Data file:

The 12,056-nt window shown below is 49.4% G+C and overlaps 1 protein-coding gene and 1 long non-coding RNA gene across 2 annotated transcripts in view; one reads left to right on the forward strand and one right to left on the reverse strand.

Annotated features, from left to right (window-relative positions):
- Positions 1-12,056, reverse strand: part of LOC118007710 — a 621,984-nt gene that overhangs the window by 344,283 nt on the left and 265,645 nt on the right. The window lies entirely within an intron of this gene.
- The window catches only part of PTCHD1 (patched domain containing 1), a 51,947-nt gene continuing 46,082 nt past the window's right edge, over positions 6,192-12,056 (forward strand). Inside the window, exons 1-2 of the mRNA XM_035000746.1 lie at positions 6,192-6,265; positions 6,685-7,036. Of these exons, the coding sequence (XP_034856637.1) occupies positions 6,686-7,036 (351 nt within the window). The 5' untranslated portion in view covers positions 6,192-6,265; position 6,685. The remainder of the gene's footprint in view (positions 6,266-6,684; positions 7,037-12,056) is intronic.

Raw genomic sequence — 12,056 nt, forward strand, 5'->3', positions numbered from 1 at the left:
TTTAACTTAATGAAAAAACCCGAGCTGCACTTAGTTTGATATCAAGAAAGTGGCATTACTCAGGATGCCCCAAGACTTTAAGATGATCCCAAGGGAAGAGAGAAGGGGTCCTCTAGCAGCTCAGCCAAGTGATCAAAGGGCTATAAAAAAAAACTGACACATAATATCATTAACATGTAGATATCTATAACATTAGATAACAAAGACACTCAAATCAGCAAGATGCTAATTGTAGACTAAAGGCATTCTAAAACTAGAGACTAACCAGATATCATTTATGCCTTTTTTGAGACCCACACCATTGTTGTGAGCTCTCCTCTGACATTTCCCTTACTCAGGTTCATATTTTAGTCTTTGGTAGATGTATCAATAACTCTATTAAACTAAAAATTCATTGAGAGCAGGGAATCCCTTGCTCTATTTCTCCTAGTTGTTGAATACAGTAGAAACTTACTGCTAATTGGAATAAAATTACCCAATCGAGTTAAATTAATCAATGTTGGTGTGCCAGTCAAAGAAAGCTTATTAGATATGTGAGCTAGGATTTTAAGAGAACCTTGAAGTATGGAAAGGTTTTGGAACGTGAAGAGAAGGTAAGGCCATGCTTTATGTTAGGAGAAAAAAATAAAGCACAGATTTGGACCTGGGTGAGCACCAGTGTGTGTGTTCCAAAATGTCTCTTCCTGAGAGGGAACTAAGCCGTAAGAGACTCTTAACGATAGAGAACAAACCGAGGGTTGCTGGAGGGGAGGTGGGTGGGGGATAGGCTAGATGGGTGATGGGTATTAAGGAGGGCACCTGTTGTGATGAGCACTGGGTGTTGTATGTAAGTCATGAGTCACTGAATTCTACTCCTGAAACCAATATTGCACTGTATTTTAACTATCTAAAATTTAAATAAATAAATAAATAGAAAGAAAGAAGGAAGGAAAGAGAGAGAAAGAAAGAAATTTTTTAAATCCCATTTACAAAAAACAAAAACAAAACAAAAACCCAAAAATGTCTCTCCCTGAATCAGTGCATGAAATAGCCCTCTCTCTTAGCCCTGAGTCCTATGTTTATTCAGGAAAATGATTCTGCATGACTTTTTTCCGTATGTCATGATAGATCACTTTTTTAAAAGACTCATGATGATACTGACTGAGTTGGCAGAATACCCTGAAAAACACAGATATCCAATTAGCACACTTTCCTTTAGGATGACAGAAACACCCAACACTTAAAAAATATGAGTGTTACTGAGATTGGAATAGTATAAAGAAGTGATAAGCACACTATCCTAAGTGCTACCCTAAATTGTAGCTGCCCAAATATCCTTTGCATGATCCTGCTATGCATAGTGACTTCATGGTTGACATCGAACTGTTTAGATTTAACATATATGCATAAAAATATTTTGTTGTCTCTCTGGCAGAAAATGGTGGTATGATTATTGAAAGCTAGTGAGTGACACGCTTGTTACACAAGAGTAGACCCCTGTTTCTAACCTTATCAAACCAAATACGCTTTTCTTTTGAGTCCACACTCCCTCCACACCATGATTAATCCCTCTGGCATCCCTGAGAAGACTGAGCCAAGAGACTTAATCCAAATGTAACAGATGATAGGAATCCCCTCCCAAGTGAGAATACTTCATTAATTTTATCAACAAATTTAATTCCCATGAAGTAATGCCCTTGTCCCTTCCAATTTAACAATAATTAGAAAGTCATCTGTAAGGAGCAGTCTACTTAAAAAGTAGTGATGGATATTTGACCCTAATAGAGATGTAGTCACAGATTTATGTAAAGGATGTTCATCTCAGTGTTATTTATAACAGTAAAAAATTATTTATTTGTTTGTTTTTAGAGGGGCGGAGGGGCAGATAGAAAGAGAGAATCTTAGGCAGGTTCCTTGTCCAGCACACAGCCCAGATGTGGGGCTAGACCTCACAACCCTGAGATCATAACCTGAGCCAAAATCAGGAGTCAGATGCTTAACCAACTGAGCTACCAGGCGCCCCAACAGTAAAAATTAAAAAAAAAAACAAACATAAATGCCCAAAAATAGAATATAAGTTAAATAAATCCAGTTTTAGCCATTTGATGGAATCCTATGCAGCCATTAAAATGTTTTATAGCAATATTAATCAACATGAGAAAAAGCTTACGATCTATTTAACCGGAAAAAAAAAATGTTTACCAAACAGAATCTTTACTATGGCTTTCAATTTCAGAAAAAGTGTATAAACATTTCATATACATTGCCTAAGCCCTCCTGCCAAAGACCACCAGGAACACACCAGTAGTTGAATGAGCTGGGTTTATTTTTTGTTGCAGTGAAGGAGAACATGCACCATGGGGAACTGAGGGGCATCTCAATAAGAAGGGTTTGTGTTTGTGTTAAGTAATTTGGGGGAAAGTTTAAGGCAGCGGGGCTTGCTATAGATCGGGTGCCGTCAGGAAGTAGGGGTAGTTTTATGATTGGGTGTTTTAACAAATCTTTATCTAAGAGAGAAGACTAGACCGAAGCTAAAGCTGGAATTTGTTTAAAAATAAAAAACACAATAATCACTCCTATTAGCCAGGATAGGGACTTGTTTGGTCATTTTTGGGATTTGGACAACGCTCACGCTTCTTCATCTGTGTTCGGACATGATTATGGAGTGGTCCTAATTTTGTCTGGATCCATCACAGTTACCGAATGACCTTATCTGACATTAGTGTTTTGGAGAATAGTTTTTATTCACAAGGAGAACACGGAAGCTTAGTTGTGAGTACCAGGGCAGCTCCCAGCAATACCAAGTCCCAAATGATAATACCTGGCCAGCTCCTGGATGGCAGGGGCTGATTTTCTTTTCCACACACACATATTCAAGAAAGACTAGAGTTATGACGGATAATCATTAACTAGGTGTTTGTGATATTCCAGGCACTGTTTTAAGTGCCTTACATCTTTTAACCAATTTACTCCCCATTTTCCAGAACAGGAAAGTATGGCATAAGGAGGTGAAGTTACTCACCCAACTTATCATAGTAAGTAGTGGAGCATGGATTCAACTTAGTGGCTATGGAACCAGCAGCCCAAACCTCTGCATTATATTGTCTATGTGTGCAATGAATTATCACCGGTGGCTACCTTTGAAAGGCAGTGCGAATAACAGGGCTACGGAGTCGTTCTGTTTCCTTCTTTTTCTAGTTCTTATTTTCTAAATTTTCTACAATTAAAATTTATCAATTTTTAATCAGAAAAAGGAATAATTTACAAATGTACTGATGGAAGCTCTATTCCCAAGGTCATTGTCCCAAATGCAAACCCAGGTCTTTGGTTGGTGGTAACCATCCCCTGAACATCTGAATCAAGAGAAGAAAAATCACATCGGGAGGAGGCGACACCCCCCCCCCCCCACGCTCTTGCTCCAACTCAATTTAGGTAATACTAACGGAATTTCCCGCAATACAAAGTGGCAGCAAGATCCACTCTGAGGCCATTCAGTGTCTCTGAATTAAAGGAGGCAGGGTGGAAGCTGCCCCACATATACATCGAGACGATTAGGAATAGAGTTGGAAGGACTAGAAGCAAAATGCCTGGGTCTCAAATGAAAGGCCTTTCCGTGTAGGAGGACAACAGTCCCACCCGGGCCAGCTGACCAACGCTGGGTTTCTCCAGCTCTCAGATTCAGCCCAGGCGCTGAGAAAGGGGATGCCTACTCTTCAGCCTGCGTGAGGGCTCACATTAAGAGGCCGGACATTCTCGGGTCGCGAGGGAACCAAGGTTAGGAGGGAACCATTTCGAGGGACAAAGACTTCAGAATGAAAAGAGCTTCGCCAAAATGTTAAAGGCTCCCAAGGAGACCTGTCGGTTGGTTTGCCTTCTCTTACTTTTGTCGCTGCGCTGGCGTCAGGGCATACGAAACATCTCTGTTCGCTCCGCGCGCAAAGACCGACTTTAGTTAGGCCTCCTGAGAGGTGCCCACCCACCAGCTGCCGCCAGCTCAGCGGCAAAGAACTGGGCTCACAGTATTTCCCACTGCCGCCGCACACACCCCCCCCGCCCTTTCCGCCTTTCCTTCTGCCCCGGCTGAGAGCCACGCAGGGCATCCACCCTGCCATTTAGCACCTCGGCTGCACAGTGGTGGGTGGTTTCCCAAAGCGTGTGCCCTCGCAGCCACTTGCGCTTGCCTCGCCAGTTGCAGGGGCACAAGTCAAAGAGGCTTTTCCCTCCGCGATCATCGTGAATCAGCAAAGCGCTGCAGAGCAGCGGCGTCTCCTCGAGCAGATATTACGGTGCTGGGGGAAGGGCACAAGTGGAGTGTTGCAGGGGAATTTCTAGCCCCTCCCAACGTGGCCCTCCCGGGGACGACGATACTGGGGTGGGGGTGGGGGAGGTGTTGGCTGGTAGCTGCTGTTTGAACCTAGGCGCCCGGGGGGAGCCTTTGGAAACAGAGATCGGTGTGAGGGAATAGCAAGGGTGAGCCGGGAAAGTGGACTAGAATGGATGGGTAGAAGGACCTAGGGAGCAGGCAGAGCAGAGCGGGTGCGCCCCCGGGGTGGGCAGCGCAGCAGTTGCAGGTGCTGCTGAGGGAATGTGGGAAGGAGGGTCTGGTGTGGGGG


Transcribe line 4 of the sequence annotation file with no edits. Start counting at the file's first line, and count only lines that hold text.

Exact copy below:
- The window catches only part of PTCHD1 (patched domain containing 1), a 51,947-nt gene continuing 46,082 nt past the window's right edge, over positions 6,192-12,056 (forward strand). Inside the window, exons 1-2 of the mRNA XM_035000746.1 lie at positions 6,192-6,265; positions 6,685-7,036. Of these exons, the coding sequence (XP_034856637.1) occupies positions 6,686-7,036 (351 nt within the window). The 5' untranslated portion in view covers positions 6,192-6,265; position 6,685. The remainder of the gene's footprint in view (positions 6,266-6,684; positions 7,037-12,056) is intronic.